“In part, the (‘doing fine’) episode underscored the degree to which the president is struggling to find his footing in his reelection campaign,” writes the Washington Post’s Karen Tumulty, in an analysis. That’s a far different challenge, Ms. Tumulty suggests, “from the one he faced when the first-term Illinois senator made his long-shot bid for the presidency four years ago.”

In his address on Saturday, Obama said the nation has lost 250,000 educators in the last three years alone, a blow to an already struggling national education system. He noted that a good teacher has been estimated to add $250,000 of lifetime wealth to his or her classroom.

Obama’s focus on public sector employees dovetailed with statements he made on Friday, where he made the point that private businesses are, in fact, modestly expanding while the public sector is in retrenchment as states struggle to balance budgets.

Yet the analysis, some political experts said, failed to connect with a gut feeling many Americans have that their own job prospects are far from secure, even as many large American corporations are sitting on record amounts of cash as they resist expansion amid regulatory uncertainty.

“Listen, it's absolutely clear that the economy is not doing fine," Obama said after getting hammered by Republicans on the “doing fine” suggestion. "There are too many people out of work. The housing market is still weak, too many homes underwater, and that's precisely why I asked Congress to start taking some steps that can make a difference."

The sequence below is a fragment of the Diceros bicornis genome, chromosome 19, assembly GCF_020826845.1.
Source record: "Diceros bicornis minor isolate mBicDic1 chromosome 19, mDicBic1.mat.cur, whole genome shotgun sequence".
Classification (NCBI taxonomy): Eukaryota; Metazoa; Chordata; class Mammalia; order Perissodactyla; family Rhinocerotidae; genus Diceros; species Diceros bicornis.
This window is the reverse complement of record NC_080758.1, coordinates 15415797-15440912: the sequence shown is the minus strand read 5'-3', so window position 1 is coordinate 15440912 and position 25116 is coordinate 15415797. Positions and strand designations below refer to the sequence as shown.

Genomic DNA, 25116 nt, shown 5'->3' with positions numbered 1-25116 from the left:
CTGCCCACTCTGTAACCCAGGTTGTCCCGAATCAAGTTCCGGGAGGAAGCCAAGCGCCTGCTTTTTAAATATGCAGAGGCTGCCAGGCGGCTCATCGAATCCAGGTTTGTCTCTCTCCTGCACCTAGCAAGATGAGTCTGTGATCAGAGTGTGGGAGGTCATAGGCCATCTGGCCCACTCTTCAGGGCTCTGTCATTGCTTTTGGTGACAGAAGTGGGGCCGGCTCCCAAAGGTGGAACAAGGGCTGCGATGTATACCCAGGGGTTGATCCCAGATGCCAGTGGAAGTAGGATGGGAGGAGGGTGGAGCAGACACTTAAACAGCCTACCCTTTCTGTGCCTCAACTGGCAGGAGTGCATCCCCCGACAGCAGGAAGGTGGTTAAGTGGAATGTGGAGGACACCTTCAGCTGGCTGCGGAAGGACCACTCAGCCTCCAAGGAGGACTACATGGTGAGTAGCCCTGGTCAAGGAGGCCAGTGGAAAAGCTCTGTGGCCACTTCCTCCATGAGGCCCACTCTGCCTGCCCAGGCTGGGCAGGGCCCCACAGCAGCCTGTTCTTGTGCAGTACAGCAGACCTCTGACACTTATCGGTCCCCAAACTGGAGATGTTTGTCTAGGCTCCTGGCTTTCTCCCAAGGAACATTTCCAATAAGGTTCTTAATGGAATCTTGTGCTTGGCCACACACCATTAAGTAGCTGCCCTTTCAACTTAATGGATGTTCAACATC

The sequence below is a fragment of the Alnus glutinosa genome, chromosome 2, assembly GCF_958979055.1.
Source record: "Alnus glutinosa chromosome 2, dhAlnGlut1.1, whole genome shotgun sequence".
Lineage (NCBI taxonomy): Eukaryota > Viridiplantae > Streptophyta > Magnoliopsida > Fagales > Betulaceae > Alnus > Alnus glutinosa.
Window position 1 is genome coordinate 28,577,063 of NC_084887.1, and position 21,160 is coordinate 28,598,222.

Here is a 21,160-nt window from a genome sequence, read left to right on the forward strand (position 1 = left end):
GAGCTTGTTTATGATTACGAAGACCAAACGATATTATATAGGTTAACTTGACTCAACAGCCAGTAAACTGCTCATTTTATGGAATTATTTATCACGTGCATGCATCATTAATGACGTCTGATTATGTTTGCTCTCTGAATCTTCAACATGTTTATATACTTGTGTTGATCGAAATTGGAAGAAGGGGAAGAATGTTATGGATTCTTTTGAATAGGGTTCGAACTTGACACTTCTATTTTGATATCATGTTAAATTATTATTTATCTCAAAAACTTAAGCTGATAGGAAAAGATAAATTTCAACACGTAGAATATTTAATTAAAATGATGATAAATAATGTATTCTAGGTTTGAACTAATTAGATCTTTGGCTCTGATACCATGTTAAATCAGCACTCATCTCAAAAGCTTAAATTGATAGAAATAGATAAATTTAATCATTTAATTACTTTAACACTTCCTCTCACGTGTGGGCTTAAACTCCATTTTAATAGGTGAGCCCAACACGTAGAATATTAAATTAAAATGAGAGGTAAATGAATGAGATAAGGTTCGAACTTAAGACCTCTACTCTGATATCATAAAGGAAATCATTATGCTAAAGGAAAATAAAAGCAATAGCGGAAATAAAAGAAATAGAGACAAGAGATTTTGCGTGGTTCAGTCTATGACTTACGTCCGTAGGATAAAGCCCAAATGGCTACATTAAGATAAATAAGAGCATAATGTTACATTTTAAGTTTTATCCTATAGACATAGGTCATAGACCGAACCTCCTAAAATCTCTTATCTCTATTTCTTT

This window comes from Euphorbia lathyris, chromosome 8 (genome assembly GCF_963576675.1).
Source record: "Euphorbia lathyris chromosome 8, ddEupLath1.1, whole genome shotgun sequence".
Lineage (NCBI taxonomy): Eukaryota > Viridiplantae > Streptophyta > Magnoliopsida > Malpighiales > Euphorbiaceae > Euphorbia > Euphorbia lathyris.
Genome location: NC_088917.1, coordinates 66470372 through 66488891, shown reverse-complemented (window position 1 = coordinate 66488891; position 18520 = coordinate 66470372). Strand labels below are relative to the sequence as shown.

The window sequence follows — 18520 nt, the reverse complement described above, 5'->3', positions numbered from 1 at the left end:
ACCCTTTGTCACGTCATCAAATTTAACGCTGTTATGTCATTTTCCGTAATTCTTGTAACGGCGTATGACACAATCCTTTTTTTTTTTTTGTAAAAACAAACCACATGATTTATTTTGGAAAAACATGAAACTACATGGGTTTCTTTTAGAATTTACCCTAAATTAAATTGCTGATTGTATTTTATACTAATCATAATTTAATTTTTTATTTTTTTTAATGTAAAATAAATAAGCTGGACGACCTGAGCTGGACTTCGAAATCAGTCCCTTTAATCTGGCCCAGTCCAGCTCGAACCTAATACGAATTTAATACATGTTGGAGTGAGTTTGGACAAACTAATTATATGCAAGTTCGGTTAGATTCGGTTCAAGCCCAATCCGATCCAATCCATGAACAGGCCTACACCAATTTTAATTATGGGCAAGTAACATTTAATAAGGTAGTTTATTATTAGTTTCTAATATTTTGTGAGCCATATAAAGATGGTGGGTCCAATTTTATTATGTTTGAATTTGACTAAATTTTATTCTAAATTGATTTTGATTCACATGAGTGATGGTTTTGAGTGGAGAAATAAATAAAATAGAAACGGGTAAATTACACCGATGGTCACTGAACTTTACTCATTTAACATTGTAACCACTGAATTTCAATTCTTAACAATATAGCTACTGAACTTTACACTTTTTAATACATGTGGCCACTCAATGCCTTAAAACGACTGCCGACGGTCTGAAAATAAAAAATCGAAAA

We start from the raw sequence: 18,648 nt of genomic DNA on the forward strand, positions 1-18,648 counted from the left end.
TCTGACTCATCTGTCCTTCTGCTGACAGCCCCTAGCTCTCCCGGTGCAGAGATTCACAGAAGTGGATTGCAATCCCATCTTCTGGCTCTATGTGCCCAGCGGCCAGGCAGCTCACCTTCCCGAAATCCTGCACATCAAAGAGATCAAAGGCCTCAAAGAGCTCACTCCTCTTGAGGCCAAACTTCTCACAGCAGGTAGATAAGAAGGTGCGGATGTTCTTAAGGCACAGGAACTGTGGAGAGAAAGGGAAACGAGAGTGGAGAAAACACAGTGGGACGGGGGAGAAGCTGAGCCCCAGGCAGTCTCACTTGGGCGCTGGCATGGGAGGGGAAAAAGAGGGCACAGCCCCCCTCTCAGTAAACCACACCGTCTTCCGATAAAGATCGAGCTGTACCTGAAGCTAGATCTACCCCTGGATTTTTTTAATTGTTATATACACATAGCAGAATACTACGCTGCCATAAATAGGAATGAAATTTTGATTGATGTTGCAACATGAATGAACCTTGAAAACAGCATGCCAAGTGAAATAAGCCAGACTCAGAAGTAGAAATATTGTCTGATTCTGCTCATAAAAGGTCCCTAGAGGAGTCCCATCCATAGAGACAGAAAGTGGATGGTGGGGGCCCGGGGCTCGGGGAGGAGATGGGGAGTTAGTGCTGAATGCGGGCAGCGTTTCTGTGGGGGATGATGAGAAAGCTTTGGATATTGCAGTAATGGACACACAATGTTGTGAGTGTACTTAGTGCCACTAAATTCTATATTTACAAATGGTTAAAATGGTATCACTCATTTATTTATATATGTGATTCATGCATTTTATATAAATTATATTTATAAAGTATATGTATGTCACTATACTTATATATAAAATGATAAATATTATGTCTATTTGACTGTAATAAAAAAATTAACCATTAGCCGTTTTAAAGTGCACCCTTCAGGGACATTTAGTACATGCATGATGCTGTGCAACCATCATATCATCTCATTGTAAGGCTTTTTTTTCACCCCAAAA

You've read  of  free articles. Subscribe to continue.

Dear Reader,

About a year ago, I happened upon this statement about the Monitor in the Harvard Business Review – under the charming heading of “do things that don’t interest you”:

“Many things that end up” being meaningful, writes social scientist Joseph Grenny, “have come from conference workshops, articles, or online videos that began as a chore and ended with an insight. My work in Kenya, for example, was heavily influenced by a Christian Science Monitor article I had forced myself to read 10 years earlier. Sometimes, we call things ‘boring’ simply because they lie outside the box we are currently in.”

If you were to come up with a punchline to a joke about the Monitor, that would probably be it. We’re seen as being global, fair, insightful, and perhaps a bit too earnest. We’re the bran muffin of journalism.

But you know what? We change lives. And I’m going to argue that we change lives precisely because we force open that too-small box that most human beings think they live in.

The Monitor is a peculiar little publication that’s hard for the world to figure out. We’re run by a church, but we’re not only for church members and we’re not about converting people. We’re known as being fair even as the world becomes as polarized as at any time since the newspaper’s founding in 1908.

We have a mission beyond circulation, we want to bridge divides. We’re about kicking down the door of thought everywhere and saying, “You are bigger and more capable than you realize. And we can prove it.”

If you’re looking for bran muffin journalism, you can subscribe to the Monitor for $15. You’ll get the Monitor Weekly magazine, the Monitor Daily email, and unlimited access to CSMonitor.com.